Every great Subaru seems to come with a turbocharger attached. Think of the first WRX shrugging off rain-soaked tarmac as it blasts through a curve, the rally-bred hot-rod rawness of the 2004 STI, even the solid highway passing power of the Forester XT. Many good Subarus come with normally aspirated engines, but adding forced induction into the mix makes for something truly special. So why doesn’t Subaru just cram a turbo in the BRZ and be done with it?
If you had your fingers crossed for 2017, then bad news, I’m afraid. Peak power is up, but by a measly five horsepower. The BRZ remains naturally aspirated both for now and the foreseeable future, but perhaps that’s not such a bad thing.
Like the mechanical changes, the facelifted elements of the BRZ are mild. There are new wheels and minor tweaks to the front and rear styling, as well as updated headlights and taillights. The rear spoiler is also a revised version and, in a pleasant surprise, it’s metal, not plastic, and should be durable over the life of the car.
The interior is still spartan. Subaru has never been known for luxury-oriented interiors, and the BRZ is low rent inside. However, everything the driver touches is pleasing, from well-bolstered seats to a perfectly positioned shifter and steering wheel.
Pop the hood and the first surprise is that the old plastic intake manifold has been replaced by wrinkle-red coated aluminium. The old engine looked like the underside of an industrial dishwasher; this one looks like there’s at least a dash of STI spirit here.
Models with the six-speed automatic don’t change in power, but manual models get a bump to 205 horsepower at 7,000 rpm and 156 lb-ft of torque from 6,400-6,600 rpm. Both those values are way up there in the rev range, but Subaru’s changes seem to have made this engine more willing to rev, with smoother power delivery right through the range. The 2.0-litre flat-four has also been strengthened, for better durability when spending plenty of time with the needle waving around redline. It still sounds a bit harsh and metallic.
On the road from Nanaimo, B.C., to Ucluelet, on the Pacific Coast of Vancouver Island, the BRZ was blissfully happy slinging through the corners – up until the slow-moving RVs showed up. I never wished for more power when the road was clear, but getting around on the short passing sections required forward planning and perfectly rev-matched downshifts. Both the shifter action and the pedal placement are excellent.
Later, released onto the track at the brand-new Vancouver Island Motorsports Circuit, the BRZ displayed smoother transitions and flatter cornering. A new track setting for the stability control allows for considerably more yaw when rotating the car in a tight corner. The relatively low-grip tires howl like hyenas every time you get things wrong.
Like the MX-5, this is a momentum car, and it punishes mistakes with a loss of speed that’s hard to make up. More torque would help deal with the elevation changes here, but without power to cover your goofs, the BRZ demands the driver use their brain as well as their right foot.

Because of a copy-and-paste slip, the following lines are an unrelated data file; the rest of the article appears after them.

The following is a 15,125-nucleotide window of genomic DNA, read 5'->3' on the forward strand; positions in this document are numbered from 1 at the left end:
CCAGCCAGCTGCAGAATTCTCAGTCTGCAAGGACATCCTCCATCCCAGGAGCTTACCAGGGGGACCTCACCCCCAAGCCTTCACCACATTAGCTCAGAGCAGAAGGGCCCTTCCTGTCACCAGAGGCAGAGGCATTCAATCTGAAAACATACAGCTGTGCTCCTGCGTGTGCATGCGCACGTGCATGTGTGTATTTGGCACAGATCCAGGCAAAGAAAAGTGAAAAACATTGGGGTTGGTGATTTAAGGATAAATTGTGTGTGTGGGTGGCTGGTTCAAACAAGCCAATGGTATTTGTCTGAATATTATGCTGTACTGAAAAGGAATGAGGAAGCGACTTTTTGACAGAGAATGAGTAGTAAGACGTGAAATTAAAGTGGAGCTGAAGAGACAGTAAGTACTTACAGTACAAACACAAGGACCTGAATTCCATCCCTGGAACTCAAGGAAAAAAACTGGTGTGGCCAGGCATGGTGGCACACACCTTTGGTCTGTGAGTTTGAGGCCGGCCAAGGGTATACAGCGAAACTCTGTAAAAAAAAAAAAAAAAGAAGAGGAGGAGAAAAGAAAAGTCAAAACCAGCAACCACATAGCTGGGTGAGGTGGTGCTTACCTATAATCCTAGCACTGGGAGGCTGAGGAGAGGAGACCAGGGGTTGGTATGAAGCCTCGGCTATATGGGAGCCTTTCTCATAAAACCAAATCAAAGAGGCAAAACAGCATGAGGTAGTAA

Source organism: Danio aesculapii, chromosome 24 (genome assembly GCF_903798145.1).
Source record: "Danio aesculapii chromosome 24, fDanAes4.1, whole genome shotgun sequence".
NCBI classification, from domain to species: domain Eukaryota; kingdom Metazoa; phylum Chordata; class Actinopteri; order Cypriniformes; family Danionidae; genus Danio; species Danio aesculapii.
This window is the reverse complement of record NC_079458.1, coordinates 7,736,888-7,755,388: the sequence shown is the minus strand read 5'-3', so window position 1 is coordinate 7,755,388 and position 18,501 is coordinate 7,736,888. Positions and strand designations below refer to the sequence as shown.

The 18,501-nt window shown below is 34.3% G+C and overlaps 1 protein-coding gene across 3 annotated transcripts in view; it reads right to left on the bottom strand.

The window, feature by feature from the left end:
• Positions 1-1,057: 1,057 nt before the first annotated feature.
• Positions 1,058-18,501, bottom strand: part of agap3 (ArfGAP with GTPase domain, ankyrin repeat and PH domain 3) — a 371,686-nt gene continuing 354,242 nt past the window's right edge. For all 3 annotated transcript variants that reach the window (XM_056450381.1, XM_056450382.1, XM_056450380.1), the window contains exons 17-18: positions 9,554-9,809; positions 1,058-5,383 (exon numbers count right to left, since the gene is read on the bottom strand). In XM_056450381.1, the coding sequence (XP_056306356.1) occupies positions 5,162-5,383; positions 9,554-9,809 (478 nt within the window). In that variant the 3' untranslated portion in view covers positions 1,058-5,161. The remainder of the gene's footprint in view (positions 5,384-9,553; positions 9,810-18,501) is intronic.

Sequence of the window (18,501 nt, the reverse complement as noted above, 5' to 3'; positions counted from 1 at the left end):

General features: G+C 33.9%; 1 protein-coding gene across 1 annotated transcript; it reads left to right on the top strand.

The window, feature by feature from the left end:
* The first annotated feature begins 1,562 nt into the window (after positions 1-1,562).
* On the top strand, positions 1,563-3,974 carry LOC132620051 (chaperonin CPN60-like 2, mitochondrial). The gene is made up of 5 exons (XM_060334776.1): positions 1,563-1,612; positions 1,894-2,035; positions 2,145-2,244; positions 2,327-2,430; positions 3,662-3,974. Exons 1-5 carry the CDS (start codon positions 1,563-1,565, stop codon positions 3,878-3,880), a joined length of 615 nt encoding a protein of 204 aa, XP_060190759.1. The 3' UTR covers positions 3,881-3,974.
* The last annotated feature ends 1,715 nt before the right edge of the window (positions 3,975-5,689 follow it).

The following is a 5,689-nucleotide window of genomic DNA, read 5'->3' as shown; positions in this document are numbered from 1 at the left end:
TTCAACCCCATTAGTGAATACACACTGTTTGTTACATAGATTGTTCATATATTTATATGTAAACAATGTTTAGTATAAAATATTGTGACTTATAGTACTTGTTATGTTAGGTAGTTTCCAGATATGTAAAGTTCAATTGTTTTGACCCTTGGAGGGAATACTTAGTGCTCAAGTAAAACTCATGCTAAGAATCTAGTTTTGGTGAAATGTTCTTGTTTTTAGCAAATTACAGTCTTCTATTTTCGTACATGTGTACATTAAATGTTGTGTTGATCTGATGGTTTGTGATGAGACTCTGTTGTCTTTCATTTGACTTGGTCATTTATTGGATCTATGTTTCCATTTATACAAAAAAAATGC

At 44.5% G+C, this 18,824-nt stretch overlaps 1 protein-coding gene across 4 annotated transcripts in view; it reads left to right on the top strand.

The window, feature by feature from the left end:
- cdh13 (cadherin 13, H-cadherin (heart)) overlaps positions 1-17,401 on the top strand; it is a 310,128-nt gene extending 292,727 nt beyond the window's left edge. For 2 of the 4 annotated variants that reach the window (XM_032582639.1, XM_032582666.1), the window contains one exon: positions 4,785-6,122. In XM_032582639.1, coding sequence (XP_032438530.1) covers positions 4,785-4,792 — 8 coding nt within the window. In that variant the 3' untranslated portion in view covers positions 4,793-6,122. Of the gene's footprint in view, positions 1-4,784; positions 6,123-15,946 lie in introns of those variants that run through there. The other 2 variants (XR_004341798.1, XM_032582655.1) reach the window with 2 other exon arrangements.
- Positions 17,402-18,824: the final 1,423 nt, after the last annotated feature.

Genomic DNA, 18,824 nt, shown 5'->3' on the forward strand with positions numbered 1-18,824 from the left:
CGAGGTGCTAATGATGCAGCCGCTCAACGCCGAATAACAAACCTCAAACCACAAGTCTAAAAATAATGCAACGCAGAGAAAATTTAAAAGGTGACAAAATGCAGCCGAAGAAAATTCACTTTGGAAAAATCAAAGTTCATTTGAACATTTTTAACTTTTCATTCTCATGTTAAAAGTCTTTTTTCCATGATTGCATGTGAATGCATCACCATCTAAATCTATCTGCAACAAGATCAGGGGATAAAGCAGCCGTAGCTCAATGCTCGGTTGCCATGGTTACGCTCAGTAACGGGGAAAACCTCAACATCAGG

I wouldn’t say no to a BRZ with more power, but as it stands, driving Subaru’s little sports car forces you to concentrate, to keep your eyes up, to think ahead both on the street and on the track. It’s training you to become a better driver. Maybe it doesn’t need a turbocharger after all; maybe it just needs you.
You’ll like this car if ... You think lap times should be earned behind the wheel, not programmed into your car’s ECU.
Base Price: $27,995
Engine: 2.0-litre flat-four
Transmission/Drive: Six-speed manual, Six-speed automatic
Fuel economy (litres/100kms): 11.1 city, 8.0 highway.
Alternatives: Mazda MX-5, Ford Mustang EcoBoost
Looks: The BRZ’s new front and rear full all-LED headlights and taillights do more for the car’s looks than either the new 10-spoke alloys or the tweaked front end. This is a first for Subaru, and you can expect to see the technology propagate through the lineup in Limited trims.
Interior: Only the steering wheel is updated in the BRZ’s utilitarian interior, with integrated audio controls on base models. The seats remain excellent, providing a great balance between comfort and performance.
Performance: With power increases little more than incremental, most of the BRZ’s added pace comes from places other than under the hood. Out back, lowering the final drive from 4:1 to 4.3:1 lets the BRZ get off the line a little quicker.
Technology: While there’s no change for the BRZ’s frankly aftermarket-looking touchscreen headunit, Sport Tech models gain a new 4.2-inch multifunction display in the instrument panel. Performance metrics like lateral Gs, steering angle, braking force, and oil and water temperatures are all displayed via graphs that can be cycled through. There’s also a stop watch for timing your lap.
Cargo: The BRZ’s rear seats fold flat enough to slide a set of tires and wheels through via the trunk, and the 2+2 configuration means you can carry small children.
Minor improvements to handling and a smidge more power make Subaru’s sports coupe more appealing for drivers.
The writer was a guest of the auto maker. Content was not subject to approval.
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